Thursday, March 19, 2015

The revolution that could change the way your child is taught

STOP THE PRESSES! In his op ed, Brooks linked to this BRILLIANT article, which appeared in the UK's The Guardian, about Lemov's work. It's the article of the year so far:

After years of debate among academics and politicians over how to raise teacher standards, the problem is being solved by the practitioners. And it has become apparent that the noisy argument over "bad teachers" was drowning out a much better question: how do you turn a bad teacher into a good one?

And what makes a good teacher good?


In 2010, the Los Angeles Times triggered a minor earthquake in a city familiar with such events. The Los Angeles school district – the second largest in the United States – had collected detailed data on the performance of its roughly 6,000 teachers, that it had not released. The newspaper used a freedom of information request to get its hands on this database, and after conducting an analysis, published a list of all the teachers in Los Angeles, ranked by effectiveness. It turned out that the very best teachers were getting results that were not only much better than low-ranked teachers, but twice as good as good teachers. At the very top of the list was a woman called Zenaida Tan.

Tan taught at Morningside Elementary, a decent if unremarkable school with an intake of mainly poor students, many of whom struggled with English. Year after year, students were entering Tan's class with below-average ability in maths and English, and leaving it with above-average scores. You might imagine that before the Los Angeles Times published its rankings, Tan would have already been celebrated for her ability by her peers – that her brilliance would be well-known to fellow teachers eager to learn her secrets. You would be wrong on all counts.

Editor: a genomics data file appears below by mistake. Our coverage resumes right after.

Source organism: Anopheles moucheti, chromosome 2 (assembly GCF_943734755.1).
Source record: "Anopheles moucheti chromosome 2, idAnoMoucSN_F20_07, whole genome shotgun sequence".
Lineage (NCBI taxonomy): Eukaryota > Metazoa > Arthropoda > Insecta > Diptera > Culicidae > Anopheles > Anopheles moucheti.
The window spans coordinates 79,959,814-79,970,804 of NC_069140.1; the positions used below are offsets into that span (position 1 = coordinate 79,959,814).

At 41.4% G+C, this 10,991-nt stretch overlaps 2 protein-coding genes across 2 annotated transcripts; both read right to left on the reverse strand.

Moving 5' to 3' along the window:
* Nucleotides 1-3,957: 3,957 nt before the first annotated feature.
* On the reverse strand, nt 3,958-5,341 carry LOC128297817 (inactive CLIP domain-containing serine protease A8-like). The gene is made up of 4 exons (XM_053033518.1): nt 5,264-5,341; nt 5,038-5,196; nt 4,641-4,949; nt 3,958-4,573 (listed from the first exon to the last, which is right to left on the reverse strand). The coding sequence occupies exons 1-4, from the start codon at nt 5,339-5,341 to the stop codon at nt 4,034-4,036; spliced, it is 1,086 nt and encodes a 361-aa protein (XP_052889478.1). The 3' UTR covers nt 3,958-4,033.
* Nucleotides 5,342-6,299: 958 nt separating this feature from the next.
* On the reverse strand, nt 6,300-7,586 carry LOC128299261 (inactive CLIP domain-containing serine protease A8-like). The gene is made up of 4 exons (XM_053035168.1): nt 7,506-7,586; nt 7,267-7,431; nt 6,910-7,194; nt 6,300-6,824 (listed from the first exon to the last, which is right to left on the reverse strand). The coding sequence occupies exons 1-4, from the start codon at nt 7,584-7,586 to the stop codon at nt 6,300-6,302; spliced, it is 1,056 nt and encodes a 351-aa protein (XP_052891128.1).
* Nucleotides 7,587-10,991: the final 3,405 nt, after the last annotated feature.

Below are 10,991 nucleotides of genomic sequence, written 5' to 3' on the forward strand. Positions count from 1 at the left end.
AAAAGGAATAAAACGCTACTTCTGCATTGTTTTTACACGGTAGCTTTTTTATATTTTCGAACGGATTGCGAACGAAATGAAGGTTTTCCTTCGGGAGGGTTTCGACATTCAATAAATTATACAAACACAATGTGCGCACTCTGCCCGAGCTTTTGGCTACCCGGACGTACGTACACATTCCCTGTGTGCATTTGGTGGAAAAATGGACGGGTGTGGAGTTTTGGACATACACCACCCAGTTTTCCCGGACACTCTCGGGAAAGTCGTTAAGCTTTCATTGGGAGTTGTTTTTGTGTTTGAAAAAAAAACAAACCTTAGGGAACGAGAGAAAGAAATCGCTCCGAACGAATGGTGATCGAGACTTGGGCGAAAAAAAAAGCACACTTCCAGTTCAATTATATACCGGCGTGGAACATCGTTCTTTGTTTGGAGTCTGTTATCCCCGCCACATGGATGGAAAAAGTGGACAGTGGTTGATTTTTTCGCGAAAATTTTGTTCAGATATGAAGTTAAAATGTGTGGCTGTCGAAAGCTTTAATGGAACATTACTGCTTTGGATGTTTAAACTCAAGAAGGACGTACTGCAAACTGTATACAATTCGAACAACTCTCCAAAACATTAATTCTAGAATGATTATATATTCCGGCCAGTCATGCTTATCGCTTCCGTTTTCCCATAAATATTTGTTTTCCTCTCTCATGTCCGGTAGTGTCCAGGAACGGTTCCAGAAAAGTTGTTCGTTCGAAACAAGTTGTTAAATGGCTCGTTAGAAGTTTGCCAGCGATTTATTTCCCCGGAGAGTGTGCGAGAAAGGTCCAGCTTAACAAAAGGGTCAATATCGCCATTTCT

When the Los Angeles Times sent a correspondent to interview Tan, they found her quietly carrying out her work, unheralded except by those who had taken her class and knew what a difference it had made to their lives. "Nobody tells me that I'm a strong teacher," Tan told the reporter. She guessed that her colleagues thought her "strict, even mean". On a recent evaluation, her headmaster noted she had been late to pick up her students from recess three times. It was as if Lionel Messi's teammates considered him a useful midfielder who needed to work on his tackling.

There is entrenched resistance, in the education establishment, to singling out individuals, even to praise or emulate them. The only options for Tan's evaluation were "meets standard performance" and "below standard performance". But if Tan and others like her go unnoticed it is also because they do not look the part. Ask someone to describe a great teacher, and they are likely to conjure up someone like Robin Williams in Dead Poets Society: eccentric, flamboyant, prone to leaping on to desks. When we see a teacher effortlessly commanding her class's attention, our instinct is to put it down to some quality of their personality – great teachers, it is said, just have something. They are possessed of an innate ability to inspire.